Joining us now family friend, Juan Maldonado, a spokesperson for the family. Juan, I appreciate you being with us. I'm so sorry for your loss and for the family's loss. Can you just tell us a little bit about Eva? I know she was a close, close friend of yours. What kind of a person was she?

JUAN MALDONADO, SPOKESPERSON FOR THE RUIZ AND MIRELES FAMILY: Well, as I hold up this picture here, she climbed the highest mountain in Texas, Guadalupe peak, which is this little -- her favorite picture.

COOPER: That's great.

MALDONADO: Up to this day.

COOPER: I love that she brought two flags.

MALDONADO: Yes. She did it. She did it. But Eva is loved by her family. She was a great mother, a great daughter, a great wife. She loved her mom in Eagle Pass, her sisters. She just loved all her family and her friends. But most importantly, she was a dedicated school teacher for the Uvalde Independent School District.

COOPER: She had been teaching for a long time and there must be generations of people, I mean, people from a long period of time who know her and feel -- I mean I still know my teachers from -- I just went to my kindergarten teacher's retirement party and I'm 55 years old. There must be so many people out there whose lives were changed by her.


MALDONADO: I'm sure, like I said, she was just an outstanding person, a dedicated teacher. She loved her children. Her work came before anything else. And like her daughter stated, as soon as she got done with work, she would take her bag and go to CrossFit and do her workout. I guess, it was a stress reliever. She would go out there work and she had many hobbies.

She loved to CrossFit. She loved hiking, and there was not a party until Eva got there. Eva lit up the whole room. She loved to karaoke, she loved to sing. Her favorite song, and right now, she is shining like a diamond. She loved that song "Diamonds" by Rihanna. And that would not go without that song. She had to have that song and she needed to sing that song.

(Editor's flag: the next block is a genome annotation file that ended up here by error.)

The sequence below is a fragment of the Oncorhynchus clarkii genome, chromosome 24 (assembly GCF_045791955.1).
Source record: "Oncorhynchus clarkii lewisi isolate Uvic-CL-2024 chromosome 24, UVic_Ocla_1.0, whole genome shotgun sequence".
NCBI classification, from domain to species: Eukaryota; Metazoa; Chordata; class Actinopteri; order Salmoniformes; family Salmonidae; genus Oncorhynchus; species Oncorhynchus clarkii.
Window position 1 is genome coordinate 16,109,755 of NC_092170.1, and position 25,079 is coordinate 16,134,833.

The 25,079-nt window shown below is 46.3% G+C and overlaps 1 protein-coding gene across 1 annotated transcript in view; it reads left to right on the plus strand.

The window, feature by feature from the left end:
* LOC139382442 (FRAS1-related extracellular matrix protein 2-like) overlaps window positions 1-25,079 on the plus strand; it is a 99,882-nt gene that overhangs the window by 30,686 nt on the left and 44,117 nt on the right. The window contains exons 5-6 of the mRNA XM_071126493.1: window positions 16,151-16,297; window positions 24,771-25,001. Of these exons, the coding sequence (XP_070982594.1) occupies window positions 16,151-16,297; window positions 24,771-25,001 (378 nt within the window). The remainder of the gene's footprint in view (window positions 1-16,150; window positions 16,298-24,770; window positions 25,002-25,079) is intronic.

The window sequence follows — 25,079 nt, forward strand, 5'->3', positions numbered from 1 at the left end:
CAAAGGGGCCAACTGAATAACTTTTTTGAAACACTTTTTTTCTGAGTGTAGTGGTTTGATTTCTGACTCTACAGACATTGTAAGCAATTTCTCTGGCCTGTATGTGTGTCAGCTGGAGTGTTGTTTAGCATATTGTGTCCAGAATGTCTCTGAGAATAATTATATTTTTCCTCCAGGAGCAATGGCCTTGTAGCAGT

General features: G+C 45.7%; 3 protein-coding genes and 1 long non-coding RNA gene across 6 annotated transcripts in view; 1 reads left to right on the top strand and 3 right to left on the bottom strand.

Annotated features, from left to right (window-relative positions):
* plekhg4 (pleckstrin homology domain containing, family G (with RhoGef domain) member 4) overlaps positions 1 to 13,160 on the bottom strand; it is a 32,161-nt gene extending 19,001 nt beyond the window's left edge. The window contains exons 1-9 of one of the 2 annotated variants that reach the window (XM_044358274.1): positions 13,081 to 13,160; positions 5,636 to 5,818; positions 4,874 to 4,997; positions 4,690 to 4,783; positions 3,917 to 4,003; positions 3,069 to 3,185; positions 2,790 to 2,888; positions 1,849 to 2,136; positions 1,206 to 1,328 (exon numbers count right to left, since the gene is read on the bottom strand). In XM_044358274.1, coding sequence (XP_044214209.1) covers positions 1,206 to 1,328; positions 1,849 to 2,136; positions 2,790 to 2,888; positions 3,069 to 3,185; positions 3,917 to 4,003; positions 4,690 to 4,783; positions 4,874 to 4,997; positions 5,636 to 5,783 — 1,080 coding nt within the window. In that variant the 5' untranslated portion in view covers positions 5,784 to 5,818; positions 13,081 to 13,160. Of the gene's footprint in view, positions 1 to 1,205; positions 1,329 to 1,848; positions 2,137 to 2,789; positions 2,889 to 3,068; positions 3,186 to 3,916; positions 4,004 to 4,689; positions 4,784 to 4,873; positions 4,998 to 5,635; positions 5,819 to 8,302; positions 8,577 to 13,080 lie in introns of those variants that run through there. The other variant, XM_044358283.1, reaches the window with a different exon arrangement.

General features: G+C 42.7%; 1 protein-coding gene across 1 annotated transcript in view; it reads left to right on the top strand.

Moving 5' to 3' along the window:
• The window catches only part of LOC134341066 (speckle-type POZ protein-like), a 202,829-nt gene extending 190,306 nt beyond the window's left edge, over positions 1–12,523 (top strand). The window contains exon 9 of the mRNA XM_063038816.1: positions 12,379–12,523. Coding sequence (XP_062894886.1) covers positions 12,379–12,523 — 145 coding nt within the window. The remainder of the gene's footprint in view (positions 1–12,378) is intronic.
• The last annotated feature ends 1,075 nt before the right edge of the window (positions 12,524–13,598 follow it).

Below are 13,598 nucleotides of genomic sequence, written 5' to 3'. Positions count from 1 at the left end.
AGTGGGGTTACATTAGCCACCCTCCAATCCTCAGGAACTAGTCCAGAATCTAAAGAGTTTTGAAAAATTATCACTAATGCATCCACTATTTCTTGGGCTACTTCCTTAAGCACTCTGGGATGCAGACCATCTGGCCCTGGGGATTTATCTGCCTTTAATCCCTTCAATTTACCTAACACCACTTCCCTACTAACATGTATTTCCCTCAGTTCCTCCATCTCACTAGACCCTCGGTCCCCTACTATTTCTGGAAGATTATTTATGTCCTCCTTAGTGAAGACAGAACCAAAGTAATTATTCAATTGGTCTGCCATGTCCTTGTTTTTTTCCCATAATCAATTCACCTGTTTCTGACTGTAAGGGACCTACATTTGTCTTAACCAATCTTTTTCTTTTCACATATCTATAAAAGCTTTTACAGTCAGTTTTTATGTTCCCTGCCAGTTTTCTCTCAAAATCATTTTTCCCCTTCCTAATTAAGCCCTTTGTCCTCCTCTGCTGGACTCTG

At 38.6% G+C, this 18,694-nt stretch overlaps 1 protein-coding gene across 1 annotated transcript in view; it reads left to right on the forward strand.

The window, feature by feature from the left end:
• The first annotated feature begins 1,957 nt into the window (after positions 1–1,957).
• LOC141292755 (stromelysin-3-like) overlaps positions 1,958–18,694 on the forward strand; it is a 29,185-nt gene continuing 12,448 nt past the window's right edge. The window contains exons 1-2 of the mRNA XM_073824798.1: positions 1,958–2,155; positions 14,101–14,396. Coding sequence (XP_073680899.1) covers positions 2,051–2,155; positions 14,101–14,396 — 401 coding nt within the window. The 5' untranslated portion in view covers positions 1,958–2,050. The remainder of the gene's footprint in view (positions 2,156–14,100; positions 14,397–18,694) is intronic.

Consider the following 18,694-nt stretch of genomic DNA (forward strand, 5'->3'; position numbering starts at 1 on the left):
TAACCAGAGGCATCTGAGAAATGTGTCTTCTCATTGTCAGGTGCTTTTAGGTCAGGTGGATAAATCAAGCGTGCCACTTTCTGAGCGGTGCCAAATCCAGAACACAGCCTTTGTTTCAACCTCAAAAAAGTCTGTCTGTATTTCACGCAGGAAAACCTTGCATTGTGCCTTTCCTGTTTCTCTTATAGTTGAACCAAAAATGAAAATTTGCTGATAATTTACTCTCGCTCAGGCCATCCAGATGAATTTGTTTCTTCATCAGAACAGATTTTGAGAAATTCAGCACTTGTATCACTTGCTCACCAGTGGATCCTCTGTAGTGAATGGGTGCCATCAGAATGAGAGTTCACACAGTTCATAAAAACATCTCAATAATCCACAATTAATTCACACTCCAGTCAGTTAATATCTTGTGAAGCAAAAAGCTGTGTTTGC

And now, she is the diamond.

COOPER: I know you and her husband both responded to the scene. How did you learn about what was happening?

MALDONADO: Well, sir, I can tell you that her husband, Ruben and her had a conversation, and I could tell you that she shared a phrase with him and, other than that I can -- we did respond there, but unfortunately the outcome was not what we wanted.

COOPER: What happens now? I mean, something like this, it's so life changing. It's hard to imagine getting through the next couple of minutes, let alone the next week or two.

MALDONADO: Well, we've got to take this day by day. And you know, we believe in God and let faith heal us each day and give us strength to get through each day.

Ruben and Adalynn have great support, they have their family with them. Ruben has a tremendous amount of support, so does Adalynn, and their friends are there for them. Eva was like my sister, I mean, I cannot -- I find how much her and I communicate, heck, I talked to Eva more than I talked to Ruben and that's a fact, you know, because you know, her and I, we share the same thing. We're very straightforward. And we know we kind of think the same.

But life will be different for them, probably different for all of us. But like I tell them, she will always be here in spirit. She will always be there for them. And I told to Ruben I said, Eva will be on your back. She she's going to be on you. She's going to be haunting you. You know, Eva is not going to go away.

I mean, one thing I did want to mention, Eva loved her dogs. Her Kain (ph) was her favorite dog she had. She was a dog lover and everything -- everything got dropped for Kain. Something happened, you know, she was somewhere, she had to drop what she was doing, everybody had to drop her stuff and take her home so she could let Kain out for a potty break or that was her. Kain was her hurricane and communicated very well.

COOPER: Wow. She just sounds like a wonderful, wonderful mom and woman and I appreciate you taking the time to talk to us in your grief.

MALDONADO: Oh, yes. I'd like to say, you know, I mean, she grew up being a wonderful mom. She traveled a lot with the family, with all of us, as a soccer mom and our daughters grew up together, traveling -- traveling soccer team. So we spent a lot of time together on weekends and this past weekend, we had a great time. You know, celebrating, you know, an accomplishment.

So we're out there and she'll be missed. She will not be forgotten. We all love her. And the family will always, you know, we will always be there for the family.

COOPER: I wish you the best. Take care.

MALDONADO: Thank you, sir.

COOPER: Coming up, new details on Senate Minority Leader Mitch McConnell's meeting with Texas Senator John Cornyn on gun violence, and I'll talk to David Hogg who was a student at Marjory Stoneman Douglas High School in Parkland, Florida when a gunman killed 17 people. He's been advocating for gun reform since then.



COOPER: President Biden, and the First Lady will visit Uvalde Texas this Sunday. Their visit comes as the White House is urging Congress to take action following the shooting deaths of 19 children and the two teachers Robb Elementary.

Joining me now senior White House correspondent Phil Mattingly. Do we know what's planned for President Biden when he travels to the Uvalde?